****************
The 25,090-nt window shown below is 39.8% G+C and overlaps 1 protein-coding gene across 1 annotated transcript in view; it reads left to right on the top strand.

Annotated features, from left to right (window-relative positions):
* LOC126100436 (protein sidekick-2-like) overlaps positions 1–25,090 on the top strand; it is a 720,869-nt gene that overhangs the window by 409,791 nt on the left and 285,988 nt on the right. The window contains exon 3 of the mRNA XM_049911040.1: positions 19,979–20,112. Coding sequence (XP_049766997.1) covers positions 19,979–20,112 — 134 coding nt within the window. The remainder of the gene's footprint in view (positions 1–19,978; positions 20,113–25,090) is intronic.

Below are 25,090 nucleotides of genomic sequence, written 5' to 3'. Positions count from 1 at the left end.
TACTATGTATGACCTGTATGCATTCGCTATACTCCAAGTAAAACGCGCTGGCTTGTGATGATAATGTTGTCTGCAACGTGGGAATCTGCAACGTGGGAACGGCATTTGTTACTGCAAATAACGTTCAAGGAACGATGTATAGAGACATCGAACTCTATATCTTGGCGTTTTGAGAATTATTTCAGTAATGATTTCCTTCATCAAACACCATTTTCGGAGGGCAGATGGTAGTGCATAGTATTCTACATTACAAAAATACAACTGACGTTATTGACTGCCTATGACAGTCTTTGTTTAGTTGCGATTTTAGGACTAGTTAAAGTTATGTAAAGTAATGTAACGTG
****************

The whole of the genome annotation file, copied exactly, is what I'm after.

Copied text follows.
The 25,090-nt window shown below is 39.8% G+C and overlaps 1 protein-coding gene across 1 annotated transcript in view; it reads left to right on the top strand.

Annotated features, from left to right (window-relative positions):
* LOC126100436 (protein sidekick-2-like) overlaps positions 1–25,090 on the top strand; it is a 720,869-nt gene that overhangs the window by 409,791 nt on the left and 285,988 nt on the right. The window contains exon 3 of the mRNA XM_049911040.1: positions 19,979–20,112. Coding sequence (XP_049766997.1) covers positions 19,979–20,112 — 134 coding nt within the window. The remainder of the gene's footprint in view (positions 1–19,978; positions 20,113–25,090) is intronic.

Below are 25,090 nucleotides of genomic sequence, written 5' to 3'. Positions count from 1 at the left end.
TACTATGTATGACCTGTATGCATTCGCTATACTCCAAGTAAAACGCGCTGGCTTGTGATGATAATGTTGTCTGCAACGTGGGAATCTGCAACGTGGGAACGGCATTTGTTACTGCAAATAACGTTCAAGGAACGATGTATAGAGACATCGAACTCTATATCTTGGCGTTTTGAGAATTATTTCAGTAATGATTTCCTTCATCAAACACCATTTTCGGAGGGCAGATGGTAGTGCATAGTATTCTACATTACAAAAATACAACTGACGTTATTGACTGCCTATGACAGTCTTTGTTTAGTTGCGATTTTAGGACTAGTTAAAGTTATGTAAAGTAATGTAACGTG